The support tools reported for promoting functional body movements (a) relied on four types of response sensors (i.e., dance pad, photocell, tilt microswitch, and smartphone), (b) served participants with different levels of cognitive and motor functioning, and (c) focused on different responses. From a technical standpoint, one can underline the fact that the sensors on which the support tools relied were all commercially available and readily accessible in terms of costs. It may also be emphasized that while the dance pad, the photocell and the tilt device were connected to a computer system, which was to deliver stimulation, the smartphone had the dual function of sensor and stimulation device. Using a single instrument like a smartphone rather than two or more instruments (sensors and computers) would be seen as advantageous and could be easily viable in interventions such as those targeting footstep responses or leg movements.
From a practical standpoint, one can (a) reflect on the lack of portability of the support tools except the one relying on the smartphone, and at the same time (b) argue that portability might be a relatively marginal aspect given that the tools are typically employed in specific intervention settings rather than across settings. It might also be noted here that the advantage of using a single instrument like the smartphone should not be taken to suggest that its employment would be immediate (i.e., it would not require an appropriate preparation through suitable applications, such as the MacroDroid).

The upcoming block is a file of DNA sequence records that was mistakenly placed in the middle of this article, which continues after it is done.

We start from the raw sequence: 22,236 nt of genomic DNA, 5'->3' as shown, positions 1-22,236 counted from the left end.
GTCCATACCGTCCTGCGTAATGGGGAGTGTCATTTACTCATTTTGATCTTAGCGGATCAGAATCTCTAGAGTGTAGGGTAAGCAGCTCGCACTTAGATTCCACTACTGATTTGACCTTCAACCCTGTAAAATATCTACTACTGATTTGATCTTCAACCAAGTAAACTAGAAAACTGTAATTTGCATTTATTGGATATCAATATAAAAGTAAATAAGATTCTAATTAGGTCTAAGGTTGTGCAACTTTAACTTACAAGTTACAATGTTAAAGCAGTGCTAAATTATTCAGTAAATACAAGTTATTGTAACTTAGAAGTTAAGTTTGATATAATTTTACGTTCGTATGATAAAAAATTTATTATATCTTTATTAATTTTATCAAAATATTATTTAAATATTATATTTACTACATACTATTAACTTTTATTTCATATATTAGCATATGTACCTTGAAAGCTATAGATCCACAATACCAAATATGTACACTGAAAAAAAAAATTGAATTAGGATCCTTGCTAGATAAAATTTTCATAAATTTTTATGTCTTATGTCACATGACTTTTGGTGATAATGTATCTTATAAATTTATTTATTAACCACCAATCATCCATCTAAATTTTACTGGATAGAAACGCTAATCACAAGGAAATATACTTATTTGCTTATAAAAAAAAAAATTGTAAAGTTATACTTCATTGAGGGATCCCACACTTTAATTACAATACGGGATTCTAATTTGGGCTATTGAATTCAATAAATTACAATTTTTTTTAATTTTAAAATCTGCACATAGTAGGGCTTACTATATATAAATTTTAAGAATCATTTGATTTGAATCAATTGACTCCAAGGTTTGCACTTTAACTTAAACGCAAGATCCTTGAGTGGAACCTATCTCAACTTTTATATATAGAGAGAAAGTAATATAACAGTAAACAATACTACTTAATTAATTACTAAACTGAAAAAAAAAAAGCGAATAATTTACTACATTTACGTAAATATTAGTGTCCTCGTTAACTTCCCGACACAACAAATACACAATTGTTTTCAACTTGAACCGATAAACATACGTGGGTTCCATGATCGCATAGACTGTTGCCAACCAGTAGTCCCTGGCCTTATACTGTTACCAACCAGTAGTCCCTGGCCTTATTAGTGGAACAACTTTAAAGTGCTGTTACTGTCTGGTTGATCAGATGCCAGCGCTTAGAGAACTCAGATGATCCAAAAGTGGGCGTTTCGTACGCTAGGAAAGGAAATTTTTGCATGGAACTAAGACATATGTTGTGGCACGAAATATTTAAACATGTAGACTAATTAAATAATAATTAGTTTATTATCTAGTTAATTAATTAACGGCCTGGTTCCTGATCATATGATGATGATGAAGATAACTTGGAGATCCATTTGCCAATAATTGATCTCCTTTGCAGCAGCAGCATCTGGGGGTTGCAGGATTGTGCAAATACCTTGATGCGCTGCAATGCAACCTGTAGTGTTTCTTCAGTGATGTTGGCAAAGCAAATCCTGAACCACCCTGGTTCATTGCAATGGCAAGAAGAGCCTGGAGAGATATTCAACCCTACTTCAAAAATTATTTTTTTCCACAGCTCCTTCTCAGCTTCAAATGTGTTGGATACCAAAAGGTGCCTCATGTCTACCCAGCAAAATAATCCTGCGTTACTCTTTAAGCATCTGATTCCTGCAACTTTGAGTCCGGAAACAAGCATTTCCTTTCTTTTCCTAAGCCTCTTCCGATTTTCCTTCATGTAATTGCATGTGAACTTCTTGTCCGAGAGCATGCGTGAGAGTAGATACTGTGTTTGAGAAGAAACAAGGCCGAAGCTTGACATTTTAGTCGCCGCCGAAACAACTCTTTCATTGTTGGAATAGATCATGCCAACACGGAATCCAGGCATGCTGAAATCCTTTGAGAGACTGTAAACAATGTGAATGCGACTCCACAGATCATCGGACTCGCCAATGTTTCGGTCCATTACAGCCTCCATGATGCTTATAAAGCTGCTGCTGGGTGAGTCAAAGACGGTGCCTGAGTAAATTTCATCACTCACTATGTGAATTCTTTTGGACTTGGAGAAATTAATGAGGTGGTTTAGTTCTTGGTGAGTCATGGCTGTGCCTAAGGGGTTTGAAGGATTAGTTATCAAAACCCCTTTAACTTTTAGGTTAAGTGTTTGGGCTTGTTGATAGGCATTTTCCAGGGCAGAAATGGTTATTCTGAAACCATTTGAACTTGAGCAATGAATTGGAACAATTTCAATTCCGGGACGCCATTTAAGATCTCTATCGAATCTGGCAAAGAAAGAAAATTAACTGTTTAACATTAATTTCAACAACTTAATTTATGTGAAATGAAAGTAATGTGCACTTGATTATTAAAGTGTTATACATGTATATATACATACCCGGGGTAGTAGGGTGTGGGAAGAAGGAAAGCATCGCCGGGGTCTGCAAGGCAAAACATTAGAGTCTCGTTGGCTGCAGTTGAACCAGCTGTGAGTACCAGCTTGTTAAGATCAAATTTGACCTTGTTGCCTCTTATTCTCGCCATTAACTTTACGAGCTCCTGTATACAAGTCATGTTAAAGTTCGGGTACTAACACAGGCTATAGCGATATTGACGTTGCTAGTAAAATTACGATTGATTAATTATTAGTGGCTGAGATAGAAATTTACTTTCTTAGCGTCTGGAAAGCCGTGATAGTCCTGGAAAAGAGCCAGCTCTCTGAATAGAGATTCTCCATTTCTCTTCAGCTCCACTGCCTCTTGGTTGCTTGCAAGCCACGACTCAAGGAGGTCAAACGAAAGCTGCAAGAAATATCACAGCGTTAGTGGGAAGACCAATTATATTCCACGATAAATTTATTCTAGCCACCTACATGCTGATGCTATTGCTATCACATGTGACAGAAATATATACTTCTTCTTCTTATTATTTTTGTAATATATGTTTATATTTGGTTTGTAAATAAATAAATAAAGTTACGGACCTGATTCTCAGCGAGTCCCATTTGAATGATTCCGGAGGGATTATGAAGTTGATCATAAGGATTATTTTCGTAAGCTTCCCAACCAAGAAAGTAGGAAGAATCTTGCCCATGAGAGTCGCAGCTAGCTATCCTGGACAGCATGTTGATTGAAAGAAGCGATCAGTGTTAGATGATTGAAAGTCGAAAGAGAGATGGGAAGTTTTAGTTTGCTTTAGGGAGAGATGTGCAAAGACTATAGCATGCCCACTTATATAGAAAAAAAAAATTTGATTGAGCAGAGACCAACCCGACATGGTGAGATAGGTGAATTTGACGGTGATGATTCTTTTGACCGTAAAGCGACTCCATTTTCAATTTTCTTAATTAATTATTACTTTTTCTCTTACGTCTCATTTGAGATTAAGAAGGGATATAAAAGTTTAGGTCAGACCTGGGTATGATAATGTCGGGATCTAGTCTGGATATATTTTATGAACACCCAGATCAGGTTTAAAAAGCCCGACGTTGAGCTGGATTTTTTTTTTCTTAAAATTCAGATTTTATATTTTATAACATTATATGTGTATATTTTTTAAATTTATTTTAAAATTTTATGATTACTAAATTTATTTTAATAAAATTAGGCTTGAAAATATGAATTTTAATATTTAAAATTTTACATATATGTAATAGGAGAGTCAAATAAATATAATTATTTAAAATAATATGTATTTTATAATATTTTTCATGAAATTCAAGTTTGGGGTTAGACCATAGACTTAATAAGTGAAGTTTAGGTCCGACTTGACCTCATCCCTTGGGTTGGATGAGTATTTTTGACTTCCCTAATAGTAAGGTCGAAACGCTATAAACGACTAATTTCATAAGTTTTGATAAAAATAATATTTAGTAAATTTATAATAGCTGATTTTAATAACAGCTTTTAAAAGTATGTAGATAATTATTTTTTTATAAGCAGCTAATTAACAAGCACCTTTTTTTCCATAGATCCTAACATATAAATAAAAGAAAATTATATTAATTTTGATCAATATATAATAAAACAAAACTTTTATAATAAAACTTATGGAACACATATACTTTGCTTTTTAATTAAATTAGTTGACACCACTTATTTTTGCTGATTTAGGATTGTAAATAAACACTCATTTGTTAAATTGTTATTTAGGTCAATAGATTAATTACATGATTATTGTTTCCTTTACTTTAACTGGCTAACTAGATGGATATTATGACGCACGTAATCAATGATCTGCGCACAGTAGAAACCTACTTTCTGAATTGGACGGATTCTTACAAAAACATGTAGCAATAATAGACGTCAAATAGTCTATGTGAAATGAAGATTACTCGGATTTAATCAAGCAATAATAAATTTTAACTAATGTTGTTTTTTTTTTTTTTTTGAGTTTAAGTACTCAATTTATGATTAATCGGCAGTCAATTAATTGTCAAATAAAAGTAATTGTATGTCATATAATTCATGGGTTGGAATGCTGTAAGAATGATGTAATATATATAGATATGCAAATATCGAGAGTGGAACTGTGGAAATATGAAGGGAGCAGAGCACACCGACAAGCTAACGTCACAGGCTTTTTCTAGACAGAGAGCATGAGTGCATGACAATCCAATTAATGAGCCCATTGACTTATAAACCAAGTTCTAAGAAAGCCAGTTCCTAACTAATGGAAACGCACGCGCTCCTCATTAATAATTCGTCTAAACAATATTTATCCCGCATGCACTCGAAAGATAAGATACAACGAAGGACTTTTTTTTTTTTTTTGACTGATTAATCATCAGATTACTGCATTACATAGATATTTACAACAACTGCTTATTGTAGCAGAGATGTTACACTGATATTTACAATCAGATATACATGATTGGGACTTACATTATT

Future research may focus on extending the intervention to new functional movements, to new sensors, and eventually new support tools that would be easy to arrange in addition to being commercially available. For example, one might consider the possibility of targeting functional movements such as pulling oneself to a standing position and remaining in that position for brief periods of time (52) for people with congenital or acquired motor impairments with or without serious intellectual disability. Similarly interesting might be any initiative to foster those movements through support tools based on smartphones and thus commercially available and completely portable.
Support Tools to Promote Functional Tasks
People with mild to severe intellectual disabilities with or without additional sensory or motor impairments, people with neurodegenerative diseases, in particular mild and moderate Alzheimer's disease, as well as people with acquired brain injury are often unable to carry out functional, multistep activities (21, 22, 35, 53). Indeed, they may fail to perform self-care sequences (e.g., morning routine), daily domestic tasks (e.g., preparing coffee, setting the table, or making a snack), and work tasks (e.g., assembling and packaging commercial products) (35, 54, 55). An increasingly popular approach to help these people concerns the use of technology-aided support tools providing step instructions and other types of assistance (56, 57). These tools can be defined as forms of cognitive prostheses bridging the gap between the people's skill level and the task demands (6, 58).